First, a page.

Keālia Pond
      Kalama Park
      Maluaka Beach
      Kīhei Canoe Club
      Cove Park
      ‘Āhihi-Kīna’u North
      ‘Āhihi-Kīna’u South

       

      Read our latest Research Report: 
Changes in Water Quality During a 12 Hour Period at Two Maui Beaches

      Interested in volunteering? Learn more

      View comparisons of our results by site:
      South Maui
      West Maui

      Note: the red dotted lines indicate standards set by Hawaii’s Department of Health Clean Water Division.

      What We Test For

      Turbidity

      How it is measured: We gather samples at knee depth, then use a turbidity meter onsite to measure the amount of sediment (turbidity) in the water.

      How changes are caused: Sediment carried from the land to the ocean (by streams, flooding, storm runoff) can cause ocean water to become brown or murky.

      Why it is a concern: Sediment blocks sunlight from reaching reefs and can smother corals.

      What we can do: When we find areas with high levels of turbidity, we can address upslope issues such as grading or clearing of land that caused sediment to flow into the ocean.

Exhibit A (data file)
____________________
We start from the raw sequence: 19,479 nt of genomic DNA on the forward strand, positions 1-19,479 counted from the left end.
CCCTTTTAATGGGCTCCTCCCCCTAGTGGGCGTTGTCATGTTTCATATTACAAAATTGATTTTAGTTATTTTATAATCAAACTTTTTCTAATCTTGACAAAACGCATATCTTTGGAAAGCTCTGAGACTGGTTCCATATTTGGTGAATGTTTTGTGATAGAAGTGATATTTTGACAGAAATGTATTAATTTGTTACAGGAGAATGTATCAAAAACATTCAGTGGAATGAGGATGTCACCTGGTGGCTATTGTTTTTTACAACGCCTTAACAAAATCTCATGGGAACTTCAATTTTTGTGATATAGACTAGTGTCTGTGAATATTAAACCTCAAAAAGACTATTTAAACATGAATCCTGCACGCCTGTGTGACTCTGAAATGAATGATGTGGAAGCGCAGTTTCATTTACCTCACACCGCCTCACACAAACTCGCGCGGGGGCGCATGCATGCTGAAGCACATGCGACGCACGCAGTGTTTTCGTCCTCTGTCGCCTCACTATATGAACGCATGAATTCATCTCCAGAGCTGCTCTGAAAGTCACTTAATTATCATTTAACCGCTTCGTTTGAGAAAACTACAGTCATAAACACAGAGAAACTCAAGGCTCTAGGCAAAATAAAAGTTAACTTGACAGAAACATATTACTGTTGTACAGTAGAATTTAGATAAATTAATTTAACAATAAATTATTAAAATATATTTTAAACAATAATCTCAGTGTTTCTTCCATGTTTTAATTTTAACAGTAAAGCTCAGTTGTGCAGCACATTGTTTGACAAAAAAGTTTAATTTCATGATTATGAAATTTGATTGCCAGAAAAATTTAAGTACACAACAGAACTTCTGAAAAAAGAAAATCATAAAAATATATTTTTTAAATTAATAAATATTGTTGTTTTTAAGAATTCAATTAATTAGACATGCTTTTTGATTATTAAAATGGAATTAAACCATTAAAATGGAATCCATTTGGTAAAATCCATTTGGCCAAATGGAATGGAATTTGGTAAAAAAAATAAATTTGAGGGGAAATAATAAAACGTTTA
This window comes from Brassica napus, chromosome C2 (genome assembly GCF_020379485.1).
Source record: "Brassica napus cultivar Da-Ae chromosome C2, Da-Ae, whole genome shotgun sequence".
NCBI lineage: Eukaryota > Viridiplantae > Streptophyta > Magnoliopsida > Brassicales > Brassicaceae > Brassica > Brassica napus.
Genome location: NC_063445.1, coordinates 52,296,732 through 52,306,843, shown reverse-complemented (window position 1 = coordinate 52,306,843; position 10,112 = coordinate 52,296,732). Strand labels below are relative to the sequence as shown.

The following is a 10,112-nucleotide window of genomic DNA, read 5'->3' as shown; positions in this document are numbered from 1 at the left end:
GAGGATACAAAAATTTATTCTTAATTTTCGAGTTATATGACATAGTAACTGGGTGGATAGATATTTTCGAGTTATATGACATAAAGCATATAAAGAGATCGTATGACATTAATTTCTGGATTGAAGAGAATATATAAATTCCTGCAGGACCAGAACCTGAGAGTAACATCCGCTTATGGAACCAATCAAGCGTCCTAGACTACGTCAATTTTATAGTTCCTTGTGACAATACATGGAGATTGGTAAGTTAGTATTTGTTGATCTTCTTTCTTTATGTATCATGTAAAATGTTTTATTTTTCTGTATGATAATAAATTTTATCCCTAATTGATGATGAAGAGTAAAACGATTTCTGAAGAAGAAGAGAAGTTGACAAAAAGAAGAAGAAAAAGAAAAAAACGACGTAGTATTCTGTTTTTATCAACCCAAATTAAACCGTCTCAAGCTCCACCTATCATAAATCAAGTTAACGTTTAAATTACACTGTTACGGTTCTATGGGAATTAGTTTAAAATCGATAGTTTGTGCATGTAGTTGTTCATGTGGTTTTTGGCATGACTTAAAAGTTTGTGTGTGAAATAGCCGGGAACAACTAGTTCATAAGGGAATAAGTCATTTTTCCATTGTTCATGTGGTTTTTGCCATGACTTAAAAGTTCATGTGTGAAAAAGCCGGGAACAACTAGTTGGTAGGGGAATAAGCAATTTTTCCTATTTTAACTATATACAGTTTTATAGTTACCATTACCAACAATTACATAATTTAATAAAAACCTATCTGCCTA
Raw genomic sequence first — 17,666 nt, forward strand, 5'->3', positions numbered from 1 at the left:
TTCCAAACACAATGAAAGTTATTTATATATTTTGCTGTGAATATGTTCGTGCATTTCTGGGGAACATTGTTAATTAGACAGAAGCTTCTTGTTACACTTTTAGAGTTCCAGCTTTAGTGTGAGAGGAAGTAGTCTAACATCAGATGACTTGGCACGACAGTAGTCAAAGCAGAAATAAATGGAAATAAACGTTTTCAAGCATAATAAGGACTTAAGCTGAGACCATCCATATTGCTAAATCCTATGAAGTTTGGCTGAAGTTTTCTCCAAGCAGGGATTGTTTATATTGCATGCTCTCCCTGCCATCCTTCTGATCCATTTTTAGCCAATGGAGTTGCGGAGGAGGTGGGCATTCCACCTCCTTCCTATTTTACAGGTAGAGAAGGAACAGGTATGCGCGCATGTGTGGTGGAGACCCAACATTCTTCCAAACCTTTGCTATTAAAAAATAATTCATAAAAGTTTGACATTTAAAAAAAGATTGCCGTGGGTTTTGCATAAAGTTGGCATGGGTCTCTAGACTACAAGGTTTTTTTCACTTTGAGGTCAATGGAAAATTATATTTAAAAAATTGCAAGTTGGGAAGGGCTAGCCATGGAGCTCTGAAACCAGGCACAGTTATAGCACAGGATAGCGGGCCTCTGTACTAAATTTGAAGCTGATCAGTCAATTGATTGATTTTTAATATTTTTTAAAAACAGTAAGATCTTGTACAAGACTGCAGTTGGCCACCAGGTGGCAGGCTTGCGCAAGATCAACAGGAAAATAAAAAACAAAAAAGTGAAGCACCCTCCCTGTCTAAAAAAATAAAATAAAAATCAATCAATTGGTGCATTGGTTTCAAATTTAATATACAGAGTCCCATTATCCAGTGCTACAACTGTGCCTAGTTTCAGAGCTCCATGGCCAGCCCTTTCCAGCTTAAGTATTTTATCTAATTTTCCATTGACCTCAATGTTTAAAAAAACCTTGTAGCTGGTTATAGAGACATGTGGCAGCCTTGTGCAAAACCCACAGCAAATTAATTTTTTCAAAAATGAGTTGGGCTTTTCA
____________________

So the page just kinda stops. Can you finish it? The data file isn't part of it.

Ocean chemistry

      How it is measured: We measure pH, salinity and water temperature onsite using portable, handheld equipment.

      How changes are caused: Changes in ocean chemistry can be caused by climate change and other local factors. Salinity can be changed by freshwater flowing into the ocean. Water temperature can fluctuate by season and can also be caused by climate change. Ocean acidity can be increased warming ocean temperatures. Warmer water also holds less dissolved oxygen (needed for aquatic plants and animals to survive).

      Why it is a concern: Corals are very sensitive to changes in ocean chemistry, including increased ocean water acidity. Corals bleach when water temperature increases; collecting water temperature can help track localized variations between sites.

      What we can do: We can monitor changes in reef health against changes in ocean water quality and continue to advocate for ways to reduce greenhouse gases and reverse climate change.

      Nutrients (nitrogen and phosphorous)